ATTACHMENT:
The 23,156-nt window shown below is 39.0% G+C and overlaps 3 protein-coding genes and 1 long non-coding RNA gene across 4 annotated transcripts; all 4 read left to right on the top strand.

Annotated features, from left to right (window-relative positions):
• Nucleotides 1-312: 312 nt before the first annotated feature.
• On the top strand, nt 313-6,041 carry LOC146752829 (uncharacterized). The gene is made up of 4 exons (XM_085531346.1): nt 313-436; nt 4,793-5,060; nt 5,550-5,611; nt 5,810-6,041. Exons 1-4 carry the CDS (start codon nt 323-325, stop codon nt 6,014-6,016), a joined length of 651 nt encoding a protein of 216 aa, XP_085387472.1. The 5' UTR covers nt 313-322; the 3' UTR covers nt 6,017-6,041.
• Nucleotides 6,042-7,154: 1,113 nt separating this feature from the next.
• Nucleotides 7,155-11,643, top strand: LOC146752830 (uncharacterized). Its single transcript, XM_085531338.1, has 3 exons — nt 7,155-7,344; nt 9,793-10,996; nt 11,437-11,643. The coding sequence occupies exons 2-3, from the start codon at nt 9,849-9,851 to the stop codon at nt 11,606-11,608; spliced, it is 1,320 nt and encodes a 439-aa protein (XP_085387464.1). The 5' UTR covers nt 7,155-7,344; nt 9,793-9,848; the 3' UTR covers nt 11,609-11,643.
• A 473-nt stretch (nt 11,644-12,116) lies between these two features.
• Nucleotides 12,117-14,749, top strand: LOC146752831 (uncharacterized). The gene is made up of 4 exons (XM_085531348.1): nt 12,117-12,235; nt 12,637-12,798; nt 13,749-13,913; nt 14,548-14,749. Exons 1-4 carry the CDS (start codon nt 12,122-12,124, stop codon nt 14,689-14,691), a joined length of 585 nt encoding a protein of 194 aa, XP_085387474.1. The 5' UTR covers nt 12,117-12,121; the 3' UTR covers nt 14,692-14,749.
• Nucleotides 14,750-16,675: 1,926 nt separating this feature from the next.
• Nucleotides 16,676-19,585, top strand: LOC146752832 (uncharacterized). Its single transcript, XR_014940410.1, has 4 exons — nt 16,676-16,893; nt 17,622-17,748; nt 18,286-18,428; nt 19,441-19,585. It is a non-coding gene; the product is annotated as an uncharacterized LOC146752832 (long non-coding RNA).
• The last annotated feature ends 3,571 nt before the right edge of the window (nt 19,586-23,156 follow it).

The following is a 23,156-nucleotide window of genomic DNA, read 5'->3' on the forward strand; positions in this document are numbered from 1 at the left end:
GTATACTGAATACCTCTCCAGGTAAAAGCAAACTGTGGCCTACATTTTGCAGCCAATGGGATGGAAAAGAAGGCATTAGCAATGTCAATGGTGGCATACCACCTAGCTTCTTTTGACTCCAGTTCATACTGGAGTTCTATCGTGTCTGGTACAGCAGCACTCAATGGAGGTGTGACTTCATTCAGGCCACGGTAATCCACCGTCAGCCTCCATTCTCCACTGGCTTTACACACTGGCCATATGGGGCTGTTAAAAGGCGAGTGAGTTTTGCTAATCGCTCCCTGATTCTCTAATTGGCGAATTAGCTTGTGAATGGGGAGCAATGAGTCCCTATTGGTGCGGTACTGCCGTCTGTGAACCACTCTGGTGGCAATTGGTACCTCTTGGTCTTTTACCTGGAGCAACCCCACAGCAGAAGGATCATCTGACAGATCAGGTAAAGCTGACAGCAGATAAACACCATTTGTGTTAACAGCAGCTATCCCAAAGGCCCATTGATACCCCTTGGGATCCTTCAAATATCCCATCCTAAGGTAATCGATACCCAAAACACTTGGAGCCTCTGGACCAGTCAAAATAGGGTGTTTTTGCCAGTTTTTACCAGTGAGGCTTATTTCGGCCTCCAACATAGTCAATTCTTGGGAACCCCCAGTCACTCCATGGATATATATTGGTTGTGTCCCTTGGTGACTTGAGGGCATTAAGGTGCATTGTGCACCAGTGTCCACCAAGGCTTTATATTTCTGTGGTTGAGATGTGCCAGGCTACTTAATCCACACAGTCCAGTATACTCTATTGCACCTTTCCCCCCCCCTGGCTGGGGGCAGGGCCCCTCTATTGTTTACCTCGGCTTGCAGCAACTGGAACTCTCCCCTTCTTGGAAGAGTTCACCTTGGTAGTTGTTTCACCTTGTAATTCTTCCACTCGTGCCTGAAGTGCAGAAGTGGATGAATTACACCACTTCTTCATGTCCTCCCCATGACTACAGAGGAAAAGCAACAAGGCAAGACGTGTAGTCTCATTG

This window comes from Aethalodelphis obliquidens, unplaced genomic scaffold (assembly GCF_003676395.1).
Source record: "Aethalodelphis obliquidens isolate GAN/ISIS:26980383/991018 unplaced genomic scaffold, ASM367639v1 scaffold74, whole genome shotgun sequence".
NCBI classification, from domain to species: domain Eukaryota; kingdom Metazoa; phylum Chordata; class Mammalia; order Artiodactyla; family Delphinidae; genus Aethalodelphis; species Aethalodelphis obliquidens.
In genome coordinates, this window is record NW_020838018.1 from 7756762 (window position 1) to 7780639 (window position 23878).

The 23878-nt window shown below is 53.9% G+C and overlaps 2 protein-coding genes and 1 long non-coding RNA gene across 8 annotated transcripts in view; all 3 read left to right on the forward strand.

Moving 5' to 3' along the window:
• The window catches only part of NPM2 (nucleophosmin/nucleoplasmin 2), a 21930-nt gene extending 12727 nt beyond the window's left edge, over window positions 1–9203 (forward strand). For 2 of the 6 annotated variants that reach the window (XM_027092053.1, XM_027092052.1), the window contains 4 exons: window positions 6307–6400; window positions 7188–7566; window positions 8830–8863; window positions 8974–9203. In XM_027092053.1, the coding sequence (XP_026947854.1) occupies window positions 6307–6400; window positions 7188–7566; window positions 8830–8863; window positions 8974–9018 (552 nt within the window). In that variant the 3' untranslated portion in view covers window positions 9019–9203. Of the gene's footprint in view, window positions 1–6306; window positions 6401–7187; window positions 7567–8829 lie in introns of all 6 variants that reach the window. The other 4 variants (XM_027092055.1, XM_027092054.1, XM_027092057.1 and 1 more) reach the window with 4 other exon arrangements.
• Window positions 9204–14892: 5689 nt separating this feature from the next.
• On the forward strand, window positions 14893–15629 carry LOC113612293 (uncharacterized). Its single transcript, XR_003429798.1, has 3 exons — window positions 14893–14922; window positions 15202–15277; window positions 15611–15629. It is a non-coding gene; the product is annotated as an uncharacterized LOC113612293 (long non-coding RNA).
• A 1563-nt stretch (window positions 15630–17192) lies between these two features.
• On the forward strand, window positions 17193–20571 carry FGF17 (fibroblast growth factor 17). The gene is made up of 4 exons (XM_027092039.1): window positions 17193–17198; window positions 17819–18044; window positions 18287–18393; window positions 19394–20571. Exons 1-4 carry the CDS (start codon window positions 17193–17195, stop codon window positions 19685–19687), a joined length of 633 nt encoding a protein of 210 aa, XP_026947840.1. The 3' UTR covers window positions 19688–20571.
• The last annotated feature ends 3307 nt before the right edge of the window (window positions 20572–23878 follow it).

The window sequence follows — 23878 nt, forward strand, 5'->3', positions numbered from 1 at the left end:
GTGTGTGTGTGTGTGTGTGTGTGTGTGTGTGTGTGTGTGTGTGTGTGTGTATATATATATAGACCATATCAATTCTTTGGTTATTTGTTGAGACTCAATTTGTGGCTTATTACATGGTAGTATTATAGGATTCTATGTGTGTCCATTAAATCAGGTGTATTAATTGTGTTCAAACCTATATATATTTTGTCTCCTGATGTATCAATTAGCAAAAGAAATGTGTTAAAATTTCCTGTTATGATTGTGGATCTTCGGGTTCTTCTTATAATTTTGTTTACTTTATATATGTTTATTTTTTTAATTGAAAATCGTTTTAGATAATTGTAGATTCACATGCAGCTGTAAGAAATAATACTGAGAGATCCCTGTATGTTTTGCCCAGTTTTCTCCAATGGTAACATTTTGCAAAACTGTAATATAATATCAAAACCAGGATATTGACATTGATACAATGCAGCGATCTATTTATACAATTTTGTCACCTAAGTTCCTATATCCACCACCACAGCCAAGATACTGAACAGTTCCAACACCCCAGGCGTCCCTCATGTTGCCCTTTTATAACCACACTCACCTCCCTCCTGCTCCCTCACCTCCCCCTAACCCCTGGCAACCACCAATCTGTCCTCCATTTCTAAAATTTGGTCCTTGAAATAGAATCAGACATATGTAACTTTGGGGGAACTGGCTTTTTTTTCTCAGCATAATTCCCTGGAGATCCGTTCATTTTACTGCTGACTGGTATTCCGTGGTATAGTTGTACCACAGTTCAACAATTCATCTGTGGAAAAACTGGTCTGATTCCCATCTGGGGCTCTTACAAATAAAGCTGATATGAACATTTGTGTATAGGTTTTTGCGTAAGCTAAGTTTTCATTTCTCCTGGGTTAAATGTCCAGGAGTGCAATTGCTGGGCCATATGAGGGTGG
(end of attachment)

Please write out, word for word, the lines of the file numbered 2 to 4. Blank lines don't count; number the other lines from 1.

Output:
Annotated features, from left to right (window-relative positions):
• Nucleotides 1-312: 312 nt before the first annotated feature.
• On the top strand, nt 313-6,041 carry LOC146752829 (uncharacterized). The gene is made up of 4 exons (XM_085531346.1): nt 313-436; nt 4,793-5,060; nt 5,550-5,611; nt 5,810-6,041. Exons 1-4 carry the CDS (start codon nt 323-325, stop codon nt 6,014-6,016), a joined length of 651 nt encoding a protein of 216 aa, XP_085387472.1. The 5' UTR covers nt 313-322; the 3' UTR covers nt 6,017-6,041.